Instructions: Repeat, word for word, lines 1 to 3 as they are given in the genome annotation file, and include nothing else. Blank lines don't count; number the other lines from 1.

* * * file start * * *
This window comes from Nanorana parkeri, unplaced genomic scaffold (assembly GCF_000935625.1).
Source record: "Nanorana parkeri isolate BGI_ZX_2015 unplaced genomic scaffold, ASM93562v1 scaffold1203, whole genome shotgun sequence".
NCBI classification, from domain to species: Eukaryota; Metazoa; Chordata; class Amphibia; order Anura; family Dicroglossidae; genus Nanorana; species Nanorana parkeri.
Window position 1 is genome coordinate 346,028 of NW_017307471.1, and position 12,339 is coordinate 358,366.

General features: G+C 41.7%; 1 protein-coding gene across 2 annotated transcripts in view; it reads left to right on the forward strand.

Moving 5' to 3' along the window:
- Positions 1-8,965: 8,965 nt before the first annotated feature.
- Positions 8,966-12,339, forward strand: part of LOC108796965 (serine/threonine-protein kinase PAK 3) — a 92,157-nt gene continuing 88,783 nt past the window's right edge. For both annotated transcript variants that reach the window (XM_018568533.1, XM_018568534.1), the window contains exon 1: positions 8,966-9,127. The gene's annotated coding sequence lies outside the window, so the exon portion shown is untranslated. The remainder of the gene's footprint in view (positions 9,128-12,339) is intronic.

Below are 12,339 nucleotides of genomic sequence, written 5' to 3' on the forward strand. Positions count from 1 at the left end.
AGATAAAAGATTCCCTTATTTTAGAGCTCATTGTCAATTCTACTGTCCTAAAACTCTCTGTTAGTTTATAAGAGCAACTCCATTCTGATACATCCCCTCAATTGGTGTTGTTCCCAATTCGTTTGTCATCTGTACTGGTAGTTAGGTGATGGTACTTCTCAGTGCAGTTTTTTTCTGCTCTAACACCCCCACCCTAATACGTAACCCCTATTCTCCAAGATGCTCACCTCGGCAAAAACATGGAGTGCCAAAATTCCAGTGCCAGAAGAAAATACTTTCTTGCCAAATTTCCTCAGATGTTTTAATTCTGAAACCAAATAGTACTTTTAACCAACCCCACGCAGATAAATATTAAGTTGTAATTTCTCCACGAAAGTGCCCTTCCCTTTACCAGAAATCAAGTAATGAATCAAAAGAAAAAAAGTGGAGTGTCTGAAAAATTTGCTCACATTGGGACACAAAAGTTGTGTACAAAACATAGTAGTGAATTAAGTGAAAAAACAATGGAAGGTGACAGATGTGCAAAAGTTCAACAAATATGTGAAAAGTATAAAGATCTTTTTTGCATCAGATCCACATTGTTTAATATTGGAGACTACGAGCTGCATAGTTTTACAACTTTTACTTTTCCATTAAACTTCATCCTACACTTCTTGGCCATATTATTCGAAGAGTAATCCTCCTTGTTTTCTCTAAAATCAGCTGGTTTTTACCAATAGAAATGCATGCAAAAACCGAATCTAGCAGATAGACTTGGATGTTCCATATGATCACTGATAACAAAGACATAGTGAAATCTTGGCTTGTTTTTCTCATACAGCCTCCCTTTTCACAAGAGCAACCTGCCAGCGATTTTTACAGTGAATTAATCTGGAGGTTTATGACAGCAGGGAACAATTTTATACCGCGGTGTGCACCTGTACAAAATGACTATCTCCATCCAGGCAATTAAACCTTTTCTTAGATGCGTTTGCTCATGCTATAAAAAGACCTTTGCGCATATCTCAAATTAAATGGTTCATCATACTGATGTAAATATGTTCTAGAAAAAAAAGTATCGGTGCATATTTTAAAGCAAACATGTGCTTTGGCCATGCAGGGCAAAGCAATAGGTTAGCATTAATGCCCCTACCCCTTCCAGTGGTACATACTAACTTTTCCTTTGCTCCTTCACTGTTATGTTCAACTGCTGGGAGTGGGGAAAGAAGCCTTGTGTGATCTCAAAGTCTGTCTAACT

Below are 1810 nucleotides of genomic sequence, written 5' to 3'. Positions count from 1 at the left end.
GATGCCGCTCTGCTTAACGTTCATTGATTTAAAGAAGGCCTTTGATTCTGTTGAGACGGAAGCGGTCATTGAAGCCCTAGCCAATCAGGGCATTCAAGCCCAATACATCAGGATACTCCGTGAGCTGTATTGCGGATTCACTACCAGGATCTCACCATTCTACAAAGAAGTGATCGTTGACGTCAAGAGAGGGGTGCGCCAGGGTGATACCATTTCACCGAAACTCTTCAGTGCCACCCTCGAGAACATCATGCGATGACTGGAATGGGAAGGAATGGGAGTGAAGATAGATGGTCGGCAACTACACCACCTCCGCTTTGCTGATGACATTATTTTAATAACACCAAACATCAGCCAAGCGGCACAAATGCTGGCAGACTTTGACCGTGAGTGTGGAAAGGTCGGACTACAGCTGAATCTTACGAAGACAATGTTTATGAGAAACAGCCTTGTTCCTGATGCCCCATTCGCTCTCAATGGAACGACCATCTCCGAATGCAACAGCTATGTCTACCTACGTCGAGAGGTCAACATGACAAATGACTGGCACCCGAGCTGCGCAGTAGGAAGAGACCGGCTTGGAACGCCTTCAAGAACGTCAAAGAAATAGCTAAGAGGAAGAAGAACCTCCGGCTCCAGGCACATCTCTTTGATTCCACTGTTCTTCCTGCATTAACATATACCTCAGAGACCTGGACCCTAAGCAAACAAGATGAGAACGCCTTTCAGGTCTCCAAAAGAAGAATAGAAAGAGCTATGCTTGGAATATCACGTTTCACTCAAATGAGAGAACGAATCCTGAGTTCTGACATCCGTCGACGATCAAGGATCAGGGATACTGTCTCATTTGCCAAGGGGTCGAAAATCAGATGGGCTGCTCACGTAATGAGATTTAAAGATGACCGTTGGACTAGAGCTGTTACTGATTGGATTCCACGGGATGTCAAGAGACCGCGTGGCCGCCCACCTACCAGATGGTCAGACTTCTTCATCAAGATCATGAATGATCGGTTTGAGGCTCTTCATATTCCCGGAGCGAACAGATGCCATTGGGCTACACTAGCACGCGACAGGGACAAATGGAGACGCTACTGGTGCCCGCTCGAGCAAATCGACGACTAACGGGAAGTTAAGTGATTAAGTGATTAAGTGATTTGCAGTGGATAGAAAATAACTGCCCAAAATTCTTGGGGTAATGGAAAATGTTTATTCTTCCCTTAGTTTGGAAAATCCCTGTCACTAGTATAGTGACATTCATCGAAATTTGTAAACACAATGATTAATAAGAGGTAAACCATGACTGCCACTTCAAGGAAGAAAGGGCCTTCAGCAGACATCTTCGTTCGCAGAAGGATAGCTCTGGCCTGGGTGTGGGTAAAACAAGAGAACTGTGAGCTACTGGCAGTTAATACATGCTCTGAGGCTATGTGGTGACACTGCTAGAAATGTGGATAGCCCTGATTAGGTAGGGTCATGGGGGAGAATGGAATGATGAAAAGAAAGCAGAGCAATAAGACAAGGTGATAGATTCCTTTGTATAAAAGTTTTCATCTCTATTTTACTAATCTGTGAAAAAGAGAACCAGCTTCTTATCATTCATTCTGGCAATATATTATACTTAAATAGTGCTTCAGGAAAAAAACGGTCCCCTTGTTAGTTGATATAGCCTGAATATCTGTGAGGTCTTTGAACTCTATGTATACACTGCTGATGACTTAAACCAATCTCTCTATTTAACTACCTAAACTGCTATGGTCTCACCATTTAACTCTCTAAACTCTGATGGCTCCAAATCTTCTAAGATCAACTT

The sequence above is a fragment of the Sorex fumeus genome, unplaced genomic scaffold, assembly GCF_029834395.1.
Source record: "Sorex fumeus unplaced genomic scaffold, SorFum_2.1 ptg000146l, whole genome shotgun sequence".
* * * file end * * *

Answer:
This window comes from Nanorana parkeri, unplaced genomic scaffold (assembly GCF_000935625.1).
Source record: "Nanorana parkeri isolate BGI_ZX_2015 unplaced genomic scaffold, ASM93562v1 scaffold1203, whole genome shotgun sequence".
NCBI classification, from domain to species: Eukaryota; Metazoa; Chordata; class Amphibia; order Anura; family Dicroglossidae; genus Nanorana; species Nanorana parkeri.